More than 27 million people around the world endure the abhorrent abuse of human trafficking and forced labor, including thousands of people right here in the United States. It is a threat to global security, public safety, and human dignity. During National Human Trafficking Prevention Month, we reaffirm our commitment to ending these predatory crimes at home and across the globe.
In 2021, I signed an updated National Action Plan to Combat Human Trafficking, outlining my Administration’s efforts to prevent trafficking, prosecute perpetrators, and protect survivors. The plan reflects our commitment to standing up for the most vulnerable among us, and it is a foundation for our work to ensure safe, orderly, and humane migration. Federal agencies are today working closely with governments and organizations around the world to address the root causes of trafficking, bring traffickers to justice, and support survivors as they recover and rebuild their lives.
The plan also reflects our commitment to workers’ rights and ending forced labor in global supply chains. Two years ago, I signed the bipartisan Uyghur Forced Labor Prevention Act, and we will continue working with global leaders to make sure that American imports are produced without forced labor and that the global economic system offers traffickers no safe harbor. More recently, I issued a first-ever Presidential Memorandum elevating and integrating workers’ rights and high labor standards into our Nation’s foreign policy priorities, including preventing forced labor and other abuses.
The vast majority of human trafficking victims are women and girls. In 2022, we reauthorized the Violence Against Women Act, which I first wrote as a United States Senator some 30 years ago — this time expanding the jurisdiction of Tribal courts to prosecute non-Native American sex traffickers. The American Rescue Plan also provided tens of thousands of housing vouchers to help people fleeing domestic violence or human trafficking find a safe home and reclaim their lives. As we work to help people disproportionately affected by human trafficking, including members of racial and ethnic minorities, women and girls, the LGBTQI+ community, and migrants, we remain committed to learning from and partnering with survivors to support their recoveries and to recruit their help in better spotting and preventing these too often overlooked crimes.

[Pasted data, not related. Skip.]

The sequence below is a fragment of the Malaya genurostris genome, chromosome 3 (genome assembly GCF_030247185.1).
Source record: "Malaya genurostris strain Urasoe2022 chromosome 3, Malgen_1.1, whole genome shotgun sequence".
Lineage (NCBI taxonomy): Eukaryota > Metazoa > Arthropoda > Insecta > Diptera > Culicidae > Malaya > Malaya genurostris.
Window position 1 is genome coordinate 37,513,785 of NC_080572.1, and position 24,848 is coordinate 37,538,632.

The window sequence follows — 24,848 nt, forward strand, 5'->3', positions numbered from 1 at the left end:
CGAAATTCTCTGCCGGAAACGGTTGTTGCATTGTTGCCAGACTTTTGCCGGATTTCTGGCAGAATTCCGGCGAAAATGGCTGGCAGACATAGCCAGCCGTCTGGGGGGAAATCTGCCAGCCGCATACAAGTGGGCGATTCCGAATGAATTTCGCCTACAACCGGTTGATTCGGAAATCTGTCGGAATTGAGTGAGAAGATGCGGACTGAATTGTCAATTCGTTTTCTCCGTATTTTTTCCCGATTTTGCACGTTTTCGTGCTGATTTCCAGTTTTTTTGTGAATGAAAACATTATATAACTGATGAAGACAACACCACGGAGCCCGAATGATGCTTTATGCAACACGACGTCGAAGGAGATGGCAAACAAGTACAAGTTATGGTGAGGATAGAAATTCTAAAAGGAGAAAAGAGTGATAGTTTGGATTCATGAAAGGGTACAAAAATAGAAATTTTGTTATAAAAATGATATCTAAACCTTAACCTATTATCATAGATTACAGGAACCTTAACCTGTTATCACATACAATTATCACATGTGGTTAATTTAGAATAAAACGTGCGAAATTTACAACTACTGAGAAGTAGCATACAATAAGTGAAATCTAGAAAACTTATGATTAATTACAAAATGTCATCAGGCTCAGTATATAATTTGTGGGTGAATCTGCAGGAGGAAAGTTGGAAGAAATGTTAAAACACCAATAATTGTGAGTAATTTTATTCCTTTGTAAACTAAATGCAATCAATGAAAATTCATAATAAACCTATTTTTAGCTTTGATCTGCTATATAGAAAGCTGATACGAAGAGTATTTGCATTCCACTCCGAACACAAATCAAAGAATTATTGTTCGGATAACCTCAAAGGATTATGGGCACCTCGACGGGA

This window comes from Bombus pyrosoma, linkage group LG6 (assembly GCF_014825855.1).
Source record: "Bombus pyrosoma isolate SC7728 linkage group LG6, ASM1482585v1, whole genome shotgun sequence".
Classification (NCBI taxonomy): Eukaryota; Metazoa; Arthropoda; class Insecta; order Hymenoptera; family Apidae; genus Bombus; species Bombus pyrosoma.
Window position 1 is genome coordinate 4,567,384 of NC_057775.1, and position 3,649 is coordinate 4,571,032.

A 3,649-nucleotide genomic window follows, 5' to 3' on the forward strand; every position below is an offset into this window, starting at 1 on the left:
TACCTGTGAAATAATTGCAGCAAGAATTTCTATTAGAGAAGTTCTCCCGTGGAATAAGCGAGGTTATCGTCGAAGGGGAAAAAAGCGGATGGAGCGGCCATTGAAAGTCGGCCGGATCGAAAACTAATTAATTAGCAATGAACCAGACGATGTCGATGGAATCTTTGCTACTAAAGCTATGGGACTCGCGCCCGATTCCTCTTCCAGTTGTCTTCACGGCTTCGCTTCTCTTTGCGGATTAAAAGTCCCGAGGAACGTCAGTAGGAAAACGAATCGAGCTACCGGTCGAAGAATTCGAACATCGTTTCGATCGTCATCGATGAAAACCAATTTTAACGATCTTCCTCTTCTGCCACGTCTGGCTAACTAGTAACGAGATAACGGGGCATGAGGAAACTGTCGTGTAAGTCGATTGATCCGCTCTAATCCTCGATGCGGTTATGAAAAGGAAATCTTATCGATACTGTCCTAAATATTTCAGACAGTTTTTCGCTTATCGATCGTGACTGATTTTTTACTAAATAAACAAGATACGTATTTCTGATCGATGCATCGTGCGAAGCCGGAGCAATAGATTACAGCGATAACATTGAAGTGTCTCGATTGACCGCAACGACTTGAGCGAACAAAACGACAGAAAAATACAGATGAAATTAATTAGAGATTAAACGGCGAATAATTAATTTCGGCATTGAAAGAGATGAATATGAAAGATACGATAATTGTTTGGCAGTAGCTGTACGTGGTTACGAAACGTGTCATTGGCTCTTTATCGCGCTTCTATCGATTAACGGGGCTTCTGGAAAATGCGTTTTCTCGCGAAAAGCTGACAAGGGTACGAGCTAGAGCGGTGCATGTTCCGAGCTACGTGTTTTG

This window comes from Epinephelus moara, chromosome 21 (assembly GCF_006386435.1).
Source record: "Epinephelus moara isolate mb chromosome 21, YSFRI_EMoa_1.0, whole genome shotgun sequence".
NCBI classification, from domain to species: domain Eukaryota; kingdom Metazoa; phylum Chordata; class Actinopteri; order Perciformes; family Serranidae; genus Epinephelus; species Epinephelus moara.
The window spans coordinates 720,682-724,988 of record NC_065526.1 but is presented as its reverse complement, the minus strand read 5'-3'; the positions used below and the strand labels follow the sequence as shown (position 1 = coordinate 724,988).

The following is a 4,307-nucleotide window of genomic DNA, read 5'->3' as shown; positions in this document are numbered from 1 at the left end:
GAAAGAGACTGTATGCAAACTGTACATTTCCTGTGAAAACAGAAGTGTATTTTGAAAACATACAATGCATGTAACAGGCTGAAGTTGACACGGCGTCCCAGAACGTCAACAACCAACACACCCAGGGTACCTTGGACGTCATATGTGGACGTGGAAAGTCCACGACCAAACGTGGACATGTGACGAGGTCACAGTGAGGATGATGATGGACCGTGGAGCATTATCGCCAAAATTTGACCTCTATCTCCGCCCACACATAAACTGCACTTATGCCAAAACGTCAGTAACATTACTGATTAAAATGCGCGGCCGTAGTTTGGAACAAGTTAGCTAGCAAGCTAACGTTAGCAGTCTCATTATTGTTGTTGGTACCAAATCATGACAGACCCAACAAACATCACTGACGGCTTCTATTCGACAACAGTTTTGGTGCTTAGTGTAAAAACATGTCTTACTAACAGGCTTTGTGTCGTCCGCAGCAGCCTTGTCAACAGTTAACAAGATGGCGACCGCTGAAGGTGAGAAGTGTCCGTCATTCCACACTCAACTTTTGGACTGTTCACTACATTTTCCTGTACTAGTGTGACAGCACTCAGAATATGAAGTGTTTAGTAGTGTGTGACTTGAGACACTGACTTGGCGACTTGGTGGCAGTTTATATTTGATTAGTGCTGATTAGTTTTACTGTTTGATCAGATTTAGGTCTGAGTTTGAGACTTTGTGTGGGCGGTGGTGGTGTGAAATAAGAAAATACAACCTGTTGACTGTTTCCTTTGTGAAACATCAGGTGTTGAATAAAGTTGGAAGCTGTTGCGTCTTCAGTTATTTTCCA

There is no greater sin than the abuse of power, and human trafficking is among the worst abuses that exist. We must each play a role in ending it; we cannot turn away. This month, we urge every American to learn how to identify the signs of trafficking and to share the National Human Trafficking hotline (888-373-7888) — an important resource to report a tip or to ask for help. Together, we must make sure every human being is free to live a life full of dignity and respect.
NOW, THEREFORE, I, JOSEPH R. BIDEN JR., President of the United States of America, by virtue of the authority vested in me by the Constitution and the laws of the United States, do hereby proclaim January 2024 as National Human Trafficking Prevention Month. I call upon businesses, civil society organizations, communities of faith, families, and all Americans to recognize the vital role we play in combating human trafficking and to observe this month with appropriate programs and activities aimed at preventing all forms of human trafficking.
IN WITNESS WHEREOF, I have hereunto set my hand this twenty-ninth day of December, in the year of our Lord two thousand twenty-three, and of the Independence of the United States of America the two hundred and forty-eighth.
JOSEPH R. BIDEN JR.